Wed, 2 July 2008
July 2, 2008
Particularly in cities, the rise of roof-topping grasses, succulents and other vegetation is fueling a boom for landscape architects, growers, builders and consultants in the know. As the roofs bloom in size and number, cities are weighing new incentives to developers and owners to install the admittedly costly growing medium and plant life as a long-term investment that could benefit both businesses and surrounding communities. And with a strengthening infrastructure to support them, designers are branching out in new directions.
Steven Peck, founder and president of the Toronto-based industry association Green Roofs for Healthy Cities, said the industry’s “mother ship” hails from Europe, particularly
German policymakers quickly took notice of the advantages, including the potential to reduce both stormwater runoff and the urban heat island effect associated with asphalt, concrete and metal surfaces. In response, they created dozens of incentives and regulations encouraging more green roof construction. In the mid-‘90s, a European industry mostly dominated by French and German firms began expanding into
Peck, himself introduced to the idea in 1997, was tasked with leading a federal study on its benefits and barriers in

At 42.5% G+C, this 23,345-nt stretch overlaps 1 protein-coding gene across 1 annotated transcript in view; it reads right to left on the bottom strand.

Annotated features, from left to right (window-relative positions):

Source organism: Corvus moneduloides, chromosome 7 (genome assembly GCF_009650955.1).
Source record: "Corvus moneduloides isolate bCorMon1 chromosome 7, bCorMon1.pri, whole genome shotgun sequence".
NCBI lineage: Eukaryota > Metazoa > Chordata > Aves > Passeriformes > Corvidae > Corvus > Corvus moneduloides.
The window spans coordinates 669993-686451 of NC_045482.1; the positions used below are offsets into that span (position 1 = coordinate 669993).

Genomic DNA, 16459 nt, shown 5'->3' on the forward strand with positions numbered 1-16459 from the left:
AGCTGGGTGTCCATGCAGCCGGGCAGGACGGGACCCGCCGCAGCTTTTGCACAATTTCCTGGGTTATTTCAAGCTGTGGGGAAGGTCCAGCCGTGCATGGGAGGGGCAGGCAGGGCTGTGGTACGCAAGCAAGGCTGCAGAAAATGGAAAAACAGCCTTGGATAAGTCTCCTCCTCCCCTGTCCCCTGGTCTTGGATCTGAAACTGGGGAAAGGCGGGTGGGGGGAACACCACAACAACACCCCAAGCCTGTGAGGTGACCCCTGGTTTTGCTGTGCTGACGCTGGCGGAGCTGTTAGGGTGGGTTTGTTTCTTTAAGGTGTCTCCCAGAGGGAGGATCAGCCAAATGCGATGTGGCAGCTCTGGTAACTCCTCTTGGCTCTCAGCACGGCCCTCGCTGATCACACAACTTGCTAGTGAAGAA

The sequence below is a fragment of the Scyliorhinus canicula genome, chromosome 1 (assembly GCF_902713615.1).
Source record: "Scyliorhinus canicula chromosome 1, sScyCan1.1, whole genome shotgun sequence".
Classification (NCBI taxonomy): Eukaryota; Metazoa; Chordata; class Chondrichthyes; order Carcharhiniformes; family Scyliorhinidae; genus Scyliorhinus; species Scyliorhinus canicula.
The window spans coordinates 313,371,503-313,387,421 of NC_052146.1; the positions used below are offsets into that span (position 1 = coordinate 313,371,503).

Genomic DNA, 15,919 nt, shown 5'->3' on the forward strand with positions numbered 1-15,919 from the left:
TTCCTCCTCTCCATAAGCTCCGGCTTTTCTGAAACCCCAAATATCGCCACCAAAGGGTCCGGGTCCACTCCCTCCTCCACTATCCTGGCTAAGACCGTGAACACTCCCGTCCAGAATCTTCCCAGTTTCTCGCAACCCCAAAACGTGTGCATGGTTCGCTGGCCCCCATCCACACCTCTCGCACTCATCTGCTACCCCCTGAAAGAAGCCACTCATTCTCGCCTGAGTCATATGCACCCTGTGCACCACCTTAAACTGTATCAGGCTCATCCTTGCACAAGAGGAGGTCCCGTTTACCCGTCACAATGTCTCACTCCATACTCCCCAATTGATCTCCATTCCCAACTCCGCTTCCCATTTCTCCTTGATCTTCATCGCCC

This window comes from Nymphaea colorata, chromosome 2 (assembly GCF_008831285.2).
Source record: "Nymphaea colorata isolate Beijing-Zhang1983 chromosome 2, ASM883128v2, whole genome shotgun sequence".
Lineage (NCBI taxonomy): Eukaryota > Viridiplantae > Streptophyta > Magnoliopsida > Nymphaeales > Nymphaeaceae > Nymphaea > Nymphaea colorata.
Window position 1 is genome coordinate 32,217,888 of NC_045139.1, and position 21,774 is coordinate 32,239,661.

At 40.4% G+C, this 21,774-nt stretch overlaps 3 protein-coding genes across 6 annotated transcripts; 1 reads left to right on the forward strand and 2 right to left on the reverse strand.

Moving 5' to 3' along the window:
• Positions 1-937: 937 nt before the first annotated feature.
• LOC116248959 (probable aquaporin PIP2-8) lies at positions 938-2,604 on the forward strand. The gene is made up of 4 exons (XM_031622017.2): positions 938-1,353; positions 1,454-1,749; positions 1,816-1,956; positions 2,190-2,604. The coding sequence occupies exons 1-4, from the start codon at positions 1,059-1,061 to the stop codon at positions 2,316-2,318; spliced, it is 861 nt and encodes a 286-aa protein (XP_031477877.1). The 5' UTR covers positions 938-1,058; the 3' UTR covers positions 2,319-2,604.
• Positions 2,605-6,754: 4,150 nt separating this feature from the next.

One of his committee member spent hours translating many of the studies into English. And even those reports sidestepped analysis of big-picture benefits that had been largely taken for granted.
A decade later, the industry has been buttressed by research and case studies detailing both individual benefits like savings on cooling costs and enhanced commercial values, and bigger-picture pluses like reduced air pollution and storm water overflows.
Another essential element has been building expertise across a talent pool that remains unevenly distributed. Peck’s group has been working for five years on an accreditation program modeled in part on LEED certification (Leadership in Environmental Energy and Design). The new Green Roof Professional, or GRP system, should roll out sometime next year, he said. In the meantime, Green Roofs for Healthy Cities has grown to include more than 80 corporate members and has trained more than 4,500 individuals. “You can’t have an industry unless you can have people who can design and deliver,” he said.